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railroad

One hundred years ago, the prime mode of transportation from the Great Smoky Mountains to the big cities was a steam locomotive. Today, riding historical and tourist lines in the area is a connection to that past. more

Features

12 Days of Christmas

Donated photo

Partridges and pear trees need not apply: These 12 holiday destinations around Southern Appalachia offer mountain merry-makers a bit of everything—from homespun traditions to festive glamour and glitz. more

Features

dept_stumphouse.jpg

Larry Gleason photo

At the crest of a gravel path in a sylvan corner of Oconee County, 7 miles northeast of Walhalla, South Carolina, a 1,617-foot-long tunnel cuts through the blue granite of Stumphouse Mountain and abruptly dead ends at a bare rock wall. more

Departments 1 Comments

“Old Maude bows to the Virginia Creeper”

Courtesy of the O. Winston Link Museum, Roanoke, VA. Copyright Conway Link

Railroads did not barrel into the Appalachians until the late nineteenth and early twentieth centuries. But when they did, communities lying in the path of the locomotives were dramatically transformed. Mountain enclaves became bustling little towns. more

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Tweetsie Railroad engine

Donated photo

A smartly dressed Tweetsie Railroad conductor doffs his hat to the ladies waiting in line. Friendly cowboys help visitors on board passenger trains standing ready to start their journey. more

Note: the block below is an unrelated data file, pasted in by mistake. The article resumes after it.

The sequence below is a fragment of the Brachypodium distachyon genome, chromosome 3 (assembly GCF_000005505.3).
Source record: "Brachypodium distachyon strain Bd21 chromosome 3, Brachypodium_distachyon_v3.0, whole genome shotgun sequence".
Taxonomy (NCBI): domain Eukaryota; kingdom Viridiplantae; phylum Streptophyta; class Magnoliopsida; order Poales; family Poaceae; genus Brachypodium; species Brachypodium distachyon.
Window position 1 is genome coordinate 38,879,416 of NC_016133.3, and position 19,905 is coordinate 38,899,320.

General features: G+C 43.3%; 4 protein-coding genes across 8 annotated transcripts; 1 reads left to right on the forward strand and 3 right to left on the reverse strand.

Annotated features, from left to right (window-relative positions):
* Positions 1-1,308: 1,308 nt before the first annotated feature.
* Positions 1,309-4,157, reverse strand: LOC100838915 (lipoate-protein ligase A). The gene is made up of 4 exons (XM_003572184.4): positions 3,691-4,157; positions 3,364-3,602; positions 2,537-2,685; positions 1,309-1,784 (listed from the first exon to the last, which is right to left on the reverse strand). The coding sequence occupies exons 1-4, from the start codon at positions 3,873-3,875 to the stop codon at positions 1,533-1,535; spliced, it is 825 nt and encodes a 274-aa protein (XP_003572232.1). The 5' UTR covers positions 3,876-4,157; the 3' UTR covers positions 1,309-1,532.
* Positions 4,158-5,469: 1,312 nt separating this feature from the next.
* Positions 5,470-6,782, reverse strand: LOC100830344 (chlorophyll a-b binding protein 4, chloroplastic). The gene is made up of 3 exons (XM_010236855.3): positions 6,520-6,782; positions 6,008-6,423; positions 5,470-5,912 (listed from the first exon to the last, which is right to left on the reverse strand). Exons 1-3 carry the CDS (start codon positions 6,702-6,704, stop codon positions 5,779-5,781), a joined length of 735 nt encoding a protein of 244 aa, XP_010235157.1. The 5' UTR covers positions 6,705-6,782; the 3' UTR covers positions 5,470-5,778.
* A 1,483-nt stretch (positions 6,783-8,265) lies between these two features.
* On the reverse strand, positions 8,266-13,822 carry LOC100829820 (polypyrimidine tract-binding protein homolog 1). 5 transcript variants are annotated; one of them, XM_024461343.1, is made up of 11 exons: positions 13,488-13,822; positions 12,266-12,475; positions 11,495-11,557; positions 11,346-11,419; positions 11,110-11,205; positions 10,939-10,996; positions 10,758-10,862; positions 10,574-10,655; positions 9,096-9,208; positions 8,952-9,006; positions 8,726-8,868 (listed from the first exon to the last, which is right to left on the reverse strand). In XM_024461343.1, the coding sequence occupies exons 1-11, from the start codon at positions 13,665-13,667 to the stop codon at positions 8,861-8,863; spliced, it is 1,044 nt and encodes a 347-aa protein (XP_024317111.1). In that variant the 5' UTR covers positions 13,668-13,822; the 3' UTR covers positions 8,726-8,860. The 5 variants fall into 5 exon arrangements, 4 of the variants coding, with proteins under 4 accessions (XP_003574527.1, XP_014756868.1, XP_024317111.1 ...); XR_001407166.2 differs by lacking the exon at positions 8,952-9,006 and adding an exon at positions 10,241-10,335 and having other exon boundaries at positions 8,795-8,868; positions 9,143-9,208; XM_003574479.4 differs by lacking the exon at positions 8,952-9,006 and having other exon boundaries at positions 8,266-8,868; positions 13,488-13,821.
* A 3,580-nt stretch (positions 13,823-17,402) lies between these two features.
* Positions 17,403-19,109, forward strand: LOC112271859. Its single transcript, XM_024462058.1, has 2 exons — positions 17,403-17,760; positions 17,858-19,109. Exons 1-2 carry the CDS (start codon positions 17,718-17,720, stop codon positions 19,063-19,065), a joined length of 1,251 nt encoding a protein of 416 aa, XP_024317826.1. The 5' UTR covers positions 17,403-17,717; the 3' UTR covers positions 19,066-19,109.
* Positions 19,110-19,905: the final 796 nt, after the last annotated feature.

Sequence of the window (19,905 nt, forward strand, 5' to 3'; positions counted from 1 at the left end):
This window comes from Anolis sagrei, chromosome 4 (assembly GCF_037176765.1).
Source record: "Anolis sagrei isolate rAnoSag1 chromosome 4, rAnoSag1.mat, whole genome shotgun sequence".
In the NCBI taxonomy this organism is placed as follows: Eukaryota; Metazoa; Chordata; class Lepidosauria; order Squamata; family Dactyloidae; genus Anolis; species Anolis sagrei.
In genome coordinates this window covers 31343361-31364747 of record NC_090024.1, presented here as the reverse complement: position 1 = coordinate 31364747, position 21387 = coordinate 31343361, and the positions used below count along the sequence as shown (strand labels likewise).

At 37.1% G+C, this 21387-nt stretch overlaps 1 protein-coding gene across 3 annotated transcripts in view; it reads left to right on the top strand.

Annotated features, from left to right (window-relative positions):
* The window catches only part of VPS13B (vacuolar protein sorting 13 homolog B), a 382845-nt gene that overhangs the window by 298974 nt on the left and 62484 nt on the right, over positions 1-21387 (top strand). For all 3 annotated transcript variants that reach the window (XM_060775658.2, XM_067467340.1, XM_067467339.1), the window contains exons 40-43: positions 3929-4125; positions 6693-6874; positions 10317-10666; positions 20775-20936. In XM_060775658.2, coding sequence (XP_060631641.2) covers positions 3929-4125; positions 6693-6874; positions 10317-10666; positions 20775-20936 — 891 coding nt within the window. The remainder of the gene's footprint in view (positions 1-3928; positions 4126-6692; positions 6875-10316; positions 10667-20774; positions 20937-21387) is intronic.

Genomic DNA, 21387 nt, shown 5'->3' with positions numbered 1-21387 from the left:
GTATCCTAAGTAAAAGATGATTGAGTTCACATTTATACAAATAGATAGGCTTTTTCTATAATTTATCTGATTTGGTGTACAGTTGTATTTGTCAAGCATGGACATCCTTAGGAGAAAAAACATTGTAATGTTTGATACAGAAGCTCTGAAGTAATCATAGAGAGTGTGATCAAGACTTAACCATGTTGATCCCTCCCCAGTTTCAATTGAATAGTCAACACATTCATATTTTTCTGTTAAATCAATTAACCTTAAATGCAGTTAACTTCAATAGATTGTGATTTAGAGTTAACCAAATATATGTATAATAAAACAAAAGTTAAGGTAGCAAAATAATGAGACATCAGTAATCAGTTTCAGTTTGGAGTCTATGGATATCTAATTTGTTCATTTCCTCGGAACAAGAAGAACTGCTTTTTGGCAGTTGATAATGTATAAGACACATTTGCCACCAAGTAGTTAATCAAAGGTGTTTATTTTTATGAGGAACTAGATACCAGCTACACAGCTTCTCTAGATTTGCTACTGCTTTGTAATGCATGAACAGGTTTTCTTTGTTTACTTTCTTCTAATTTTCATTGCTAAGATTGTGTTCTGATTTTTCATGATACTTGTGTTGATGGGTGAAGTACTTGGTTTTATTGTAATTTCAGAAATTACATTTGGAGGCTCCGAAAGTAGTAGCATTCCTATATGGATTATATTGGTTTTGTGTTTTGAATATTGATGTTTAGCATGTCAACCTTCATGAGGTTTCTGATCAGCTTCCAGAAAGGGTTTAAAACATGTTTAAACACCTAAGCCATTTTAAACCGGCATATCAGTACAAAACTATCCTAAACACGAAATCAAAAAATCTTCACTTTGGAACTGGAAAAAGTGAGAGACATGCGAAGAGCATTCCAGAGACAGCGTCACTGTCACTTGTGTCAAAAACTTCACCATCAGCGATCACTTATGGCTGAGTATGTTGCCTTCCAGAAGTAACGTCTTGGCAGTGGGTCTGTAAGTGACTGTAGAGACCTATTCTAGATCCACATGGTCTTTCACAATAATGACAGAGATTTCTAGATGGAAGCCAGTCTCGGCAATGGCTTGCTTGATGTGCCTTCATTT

Departments

  • Model railroad 5

    Sam Hopkins photo

    Model railroad 5

    The Smoky Mountain Model Railroad Club maintains four different layouts, and runs primarily Lionel-type O gauge trains. They hold regular work sessions and open houses.

  • Model railroad 4

    Sam Hopkins photo

    Model railroad 4

    The Smoky Mountain Model Railroad Club maintains four different layouts, and runs primarily Lionel-type O gauge trains. They hold regular work sessions and open houses.

  • Model railroad 3

    Melanie Threlkeld McConnell photo

    Model railroad 3

    Kyle Murphy of Waynesville, with his niece, Eden Murphy, 3, her twin brother, Brayden, and their grandmother Sue Doggett of Clyde at the Christmas layout at the Smoky Mountain Model Rail Road Club. One of the club’s primary objectives is community outreach.

  • Model railroad 2

    Melanie Threlkeld McConnell photo

    Model railroad 2

    From left: Sam Hopkins, Harold Clackett and Ed Rynning, members of the Smoky Mountain Model Rail Road Club, prepare their operating layout for a recent open house.

  • Model railroad 1

    Sam Hopkins photo

    Model railroad 1

    The Smoky Mountain Model Railroad Club maintains four different layouts, and runs primarily Lionel-type O gauge trains. They hold regular work sessions and open houses.